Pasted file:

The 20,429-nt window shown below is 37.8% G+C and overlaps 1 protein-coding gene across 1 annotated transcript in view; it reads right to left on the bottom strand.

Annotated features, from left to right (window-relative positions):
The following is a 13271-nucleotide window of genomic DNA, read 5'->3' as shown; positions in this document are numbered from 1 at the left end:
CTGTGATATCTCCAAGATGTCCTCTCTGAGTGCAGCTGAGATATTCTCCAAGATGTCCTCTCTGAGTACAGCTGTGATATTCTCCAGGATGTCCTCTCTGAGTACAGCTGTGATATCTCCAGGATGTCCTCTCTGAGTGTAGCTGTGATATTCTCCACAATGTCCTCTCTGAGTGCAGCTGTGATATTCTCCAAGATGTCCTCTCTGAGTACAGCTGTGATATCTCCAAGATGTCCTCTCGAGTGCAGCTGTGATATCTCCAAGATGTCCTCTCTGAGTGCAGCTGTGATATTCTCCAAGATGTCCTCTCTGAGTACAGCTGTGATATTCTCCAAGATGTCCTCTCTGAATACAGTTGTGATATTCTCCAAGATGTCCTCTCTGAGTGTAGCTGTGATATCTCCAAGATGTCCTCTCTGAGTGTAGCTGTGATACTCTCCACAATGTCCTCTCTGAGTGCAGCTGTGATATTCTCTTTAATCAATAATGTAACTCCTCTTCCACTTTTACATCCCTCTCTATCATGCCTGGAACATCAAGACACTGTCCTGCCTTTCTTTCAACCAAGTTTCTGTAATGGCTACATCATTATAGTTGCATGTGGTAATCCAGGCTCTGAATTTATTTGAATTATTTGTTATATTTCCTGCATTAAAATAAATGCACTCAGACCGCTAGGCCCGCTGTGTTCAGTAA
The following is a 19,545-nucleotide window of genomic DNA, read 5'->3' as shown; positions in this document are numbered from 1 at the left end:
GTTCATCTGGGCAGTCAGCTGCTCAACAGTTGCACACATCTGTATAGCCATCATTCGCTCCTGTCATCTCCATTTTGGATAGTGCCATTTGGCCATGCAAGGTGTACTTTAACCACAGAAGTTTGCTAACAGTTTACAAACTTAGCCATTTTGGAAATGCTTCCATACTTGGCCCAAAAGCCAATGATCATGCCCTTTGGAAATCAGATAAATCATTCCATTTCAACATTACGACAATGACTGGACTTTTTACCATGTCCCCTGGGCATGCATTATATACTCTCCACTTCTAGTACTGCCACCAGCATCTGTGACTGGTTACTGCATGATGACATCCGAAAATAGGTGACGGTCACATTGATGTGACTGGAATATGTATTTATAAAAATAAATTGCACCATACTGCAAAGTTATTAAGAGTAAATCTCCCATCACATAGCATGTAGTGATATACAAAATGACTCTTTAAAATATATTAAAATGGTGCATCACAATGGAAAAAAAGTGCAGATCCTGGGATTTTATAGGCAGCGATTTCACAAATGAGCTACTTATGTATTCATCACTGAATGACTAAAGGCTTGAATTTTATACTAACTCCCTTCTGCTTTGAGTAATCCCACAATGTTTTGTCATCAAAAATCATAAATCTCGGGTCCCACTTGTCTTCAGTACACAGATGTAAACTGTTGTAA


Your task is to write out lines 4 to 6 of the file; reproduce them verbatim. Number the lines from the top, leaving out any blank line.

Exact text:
CTGTGATATCTCCAAGATGTCCTCTCTGAGTGCAGCTGAGATATTCTCCAAGATGTCCTCTCTGAGTACAGCTGTGATATTCTCCAGGATGTCCTCTCTGAGTACAGCTGTGATATCTCCAGGATGTCCTCTCTGAGTGTAGCTGTGATATTCTCCACAATGTCCTCTCTGAGTGCAGCTGTGATATTCTCCAAGATGTCCTCTCTGAGTACAGCTGTGATATCTCCAAGATGTCCTCTCGAGTGCAGCTGTGATATCTCCAAGATGTCCTCTCTGAGTGCAGCTGTGATATTCTCCAAGATGTCCTCTCTGAGTACAGCTGTGATATTCTCCAAGATGTCCTCTCTGAATACAGTTGTGATATTCTCCAAGATGTCCTCTCTGAGTGTAGCTGTGATATCTCCAAGATGTCCTCTCTGAGTGTAGCTGTGATACTCTCCACAATGTCCTCTCTGAGTGCAGCTGTGATATTCTCTTTAATCAATAATGTAACTCCTCTTCCACTTTTACATCCCTCTCTATCATGCCTGGAACATCAAGACACTGTCCTGCCTTTCTTTCAACCAAGTTTCTGTAATGGCTACATCATTATAGTTGCATGTGGTAATCCAGGCTCTGAATTTATTTGAATTATTTGTTATATTTCCTGCATTAAAATAAATGCACTCAGACCGCTAGGCCCGCTGTGTTCAGTAA
The following is a 19,545-nucleotide window of genomic DNA, read 5'->3' as shown; positions in this document are numbered from 1 at the left end:
GTTCATCTGGGCAGTCAGCTGCTCAACAGTTGCACACATCTGTATAGCCATCATTCGCTCCTGTCATCTCCATTTTGGATAGTGCCATTTGGCCATGCAAGGTGTACTTTAACCACAGAAGTTTGCTAACAGTTTACAAACTTAGCCATTTTGGAAATGCTTCCATACTTGGCCCAAAAGCCAATGATCATGCCCTTTGGAAATCAGATAAATCATTCCATTTCAACATTACGACAATGACTGGACTTTTTACCATGTCCCCTGGGCATGCATTATATACTCTCCACTTCTAGTACTGCCACCAGCATCTGTGACTGGTTACTGCATGATGACATCCGAAAATAGGTGACGGTCACATTGATGTGACTGGAATATGTATTTATAAAAATAAATTGCACCATACTGCAAAGTTATTAAGAGTAAATCTCCCATCACATAGCATGTAGTGATATACAAAATGACTCTTTAAAATATATTAAAATGGTGCATCACAATGGAAAAAAAGTGCAGATCCTGGGATTTTATAGGCAGCGATTTCACAAATGAGCTACTTATGTATTCATCACTGAATGACTAAAGGCTTGAATTTTATACTAACTCCCTTCTGCTTTGAGTAATCCCACAATGTTTTGTCATCAAAAATCATAAATCTCGGGTCCCACTTGTCTTCAGTACACAGATGTAAACTGTTGTAA